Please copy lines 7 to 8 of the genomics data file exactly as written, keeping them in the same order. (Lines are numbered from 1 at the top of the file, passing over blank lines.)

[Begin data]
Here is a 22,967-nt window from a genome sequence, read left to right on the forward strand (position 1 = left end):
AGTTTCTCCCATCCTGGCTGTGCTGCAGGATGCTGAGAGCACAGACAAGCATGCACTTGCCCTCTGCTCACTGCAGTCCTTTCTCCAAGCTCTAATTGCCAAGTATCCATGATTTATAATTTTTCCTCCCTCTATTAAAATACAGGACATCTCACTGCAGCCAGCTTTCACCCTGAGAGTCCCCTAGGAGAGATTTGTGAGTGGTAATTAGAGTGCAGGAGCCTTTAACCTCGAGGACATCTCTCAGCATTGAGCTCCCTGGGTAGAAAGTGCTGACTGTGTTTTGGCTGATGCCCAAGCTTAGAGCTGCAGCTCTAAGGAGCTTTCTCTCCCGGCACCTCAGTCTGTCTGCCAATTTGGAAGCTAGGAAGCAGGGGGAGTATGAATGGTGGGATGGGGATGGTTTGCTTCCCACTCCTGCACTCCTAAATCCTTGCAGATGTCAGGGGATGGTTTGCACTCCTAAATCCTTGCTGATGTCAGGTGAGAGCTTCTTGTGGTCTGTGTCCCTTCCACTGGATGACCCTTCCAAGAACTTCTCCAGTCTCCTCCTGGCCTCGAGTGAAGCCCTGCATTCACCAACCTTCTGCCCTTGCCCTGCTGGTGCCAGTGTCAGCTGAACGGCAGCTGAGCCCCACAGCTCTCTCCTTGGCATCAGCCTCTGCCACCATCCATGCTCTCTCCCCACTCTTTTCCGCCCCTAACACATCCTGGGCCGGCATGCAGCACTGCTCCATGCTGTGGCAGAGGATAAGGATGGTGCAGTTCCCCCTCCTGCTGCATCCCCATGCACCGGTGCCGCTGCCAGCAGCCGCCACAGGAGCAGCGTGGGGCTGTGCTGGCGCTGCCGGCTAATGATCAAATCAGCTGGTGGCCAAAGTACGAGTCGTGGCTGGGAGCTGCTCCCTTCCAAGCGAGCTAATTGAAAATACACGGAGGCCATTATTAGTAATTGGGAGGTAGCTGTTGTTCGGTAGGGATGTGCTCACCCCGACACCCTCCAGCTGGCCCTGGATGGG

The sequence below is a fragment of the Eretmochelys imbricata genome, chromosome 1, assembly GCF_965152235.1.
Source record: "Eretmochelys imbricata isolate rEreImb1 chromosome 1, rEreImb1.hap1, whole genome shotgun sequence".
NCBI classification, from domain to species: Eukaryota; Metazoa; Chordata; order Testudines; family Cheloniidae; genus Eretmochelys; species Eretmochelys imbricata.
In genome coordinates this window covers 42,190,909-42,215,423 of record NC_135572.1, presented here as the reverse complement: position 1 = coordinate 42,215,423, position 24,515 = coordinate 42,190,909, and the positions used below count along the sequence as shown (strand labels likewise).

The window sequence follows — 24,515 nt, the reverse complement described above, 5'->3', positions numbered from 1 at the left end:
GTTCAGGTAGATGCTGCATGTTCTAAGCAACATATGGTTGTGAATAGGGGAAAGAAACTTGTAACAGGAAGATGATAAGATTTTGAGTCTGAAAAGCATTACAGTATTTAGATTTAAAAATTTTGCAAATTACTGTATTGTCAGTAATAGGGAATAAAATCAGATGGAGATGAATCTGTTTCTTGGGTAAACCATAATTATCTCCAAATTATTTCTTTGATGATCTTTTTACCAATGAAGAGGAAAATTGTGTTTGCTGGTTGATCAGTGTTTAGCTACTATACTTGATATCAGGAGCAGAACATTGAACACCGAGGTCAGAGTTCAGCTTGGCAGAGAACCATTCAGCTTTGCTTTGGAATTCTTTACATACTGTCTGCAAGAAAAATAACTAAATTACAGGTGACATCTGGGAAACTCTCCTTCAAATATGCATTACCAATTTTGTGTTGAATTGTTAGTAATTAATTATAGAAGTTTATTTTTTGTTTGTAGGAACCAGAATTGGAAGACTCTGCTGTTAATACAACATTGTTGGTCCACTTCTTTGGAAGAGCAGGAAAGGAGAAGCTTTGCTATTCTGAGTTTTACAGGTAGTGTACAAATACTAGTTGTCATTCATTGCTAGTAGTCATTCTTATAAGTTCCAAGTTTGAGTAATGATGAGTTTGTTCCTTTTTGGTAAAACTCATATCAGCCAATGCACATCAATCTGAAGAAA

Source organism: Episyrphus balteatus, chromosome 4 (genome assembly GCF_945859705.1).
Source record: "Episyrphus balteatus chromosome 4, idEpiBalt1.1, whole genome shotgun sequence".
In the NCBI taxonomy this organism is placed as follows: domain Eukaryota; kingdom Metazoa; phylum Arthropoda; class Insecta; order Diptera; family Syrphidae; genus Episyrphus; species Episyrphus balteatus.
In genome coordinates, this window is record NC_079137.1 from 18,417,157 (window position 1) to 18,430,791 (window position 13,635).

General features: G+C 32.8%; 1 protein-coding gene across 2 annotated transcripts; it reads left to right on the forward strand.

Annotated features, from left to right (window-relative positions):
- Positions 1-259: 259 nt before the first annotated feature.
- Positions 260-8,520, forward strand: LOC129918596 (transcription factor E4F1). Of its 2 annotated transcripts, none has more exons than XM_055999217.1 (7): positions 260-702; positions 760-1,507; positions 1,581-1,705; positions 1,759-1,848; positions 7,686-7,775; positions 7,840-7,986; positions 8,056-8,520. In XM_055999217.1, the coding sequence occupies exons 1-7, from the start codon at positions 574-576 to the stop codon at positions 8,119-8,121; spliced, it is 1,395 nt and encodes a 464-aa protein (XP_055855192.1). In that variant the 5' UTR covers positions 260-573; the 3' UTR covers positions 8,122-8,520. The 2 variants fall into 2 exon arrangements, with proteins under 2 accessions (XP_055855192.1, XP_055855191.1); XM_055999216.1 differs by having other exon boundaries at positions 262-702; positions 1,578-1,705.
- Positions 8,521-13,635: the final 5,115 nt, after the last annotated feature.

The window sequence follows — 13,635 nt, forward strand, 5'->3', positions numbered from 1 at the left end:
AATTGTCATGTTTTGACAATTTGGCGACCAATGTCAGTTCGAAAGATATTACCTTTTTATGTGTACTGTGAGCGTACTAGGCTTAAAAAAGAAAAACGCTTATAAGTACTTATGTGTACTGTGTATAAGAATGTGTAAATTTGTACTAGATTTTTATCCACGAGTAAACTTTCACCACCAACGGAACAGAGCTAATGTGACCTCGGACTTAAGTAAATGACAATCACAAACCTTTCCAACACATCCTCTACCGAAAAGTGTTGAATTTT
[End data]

The window sequence follows — 24,515 nt, the reverse complement described above, 5'->3', positions numbered from 1 at the left end:
GTTCAGGTAGATGCTGCATGTTCTAAGCAACATATGGTTGTGAATAGGGGAAAGAAACTTGTAACAGGAAGATGATAAGATTTTGAGTCTGAAAAGCATTACAGTATTTAGATTTAAAAATTTTGCAAATTACTGTATTGTCAGTAATAGGGAATAAAATCAGATGGAGATGAATCTGTTTCTTGGGTAAACCATAATTATCTCCAAATTATTTCTTTGATGATCTTTTTACCAATGAAGAGGAAAATTGTGTTTGCTGGTTGATCAGTGTTTAGCTACTATACTTGATATCAGGAGCAGAACATTGAACACCGAGGTCAGAGTTCAGCTTGGCAGAGAACCATTCAGCTTTGCTTTGGAATTCTTTACATACTGTCTGCAAGAAAAATAACTAAATTACAGGTGACATCTGGGAAACTCTCCTTCAAATATGCATTACCAATTTTGTGTTGAATTGTTAGTAATTAATTATAGAAGTTTATTTTTTGTTTGTAGGAACCAGAATTGGAAGACTCTGCTGTTAATACAACATTGTTGGTCCACTTCTTTGGAAGAGCAGGAAAGGAGAAGCTTTGCTATTCTGAGTTTTACAGGTAGTGTACAAATACTAGTTGTCATTCATTGCTAGTAGTCATTCTTATAAGTTCCAAGTTTGAGTAATGATGAGTTTGTTCCTTTTTGGTAAAACTCATATCAGCCAATGCACATCAATCTGAAGAAA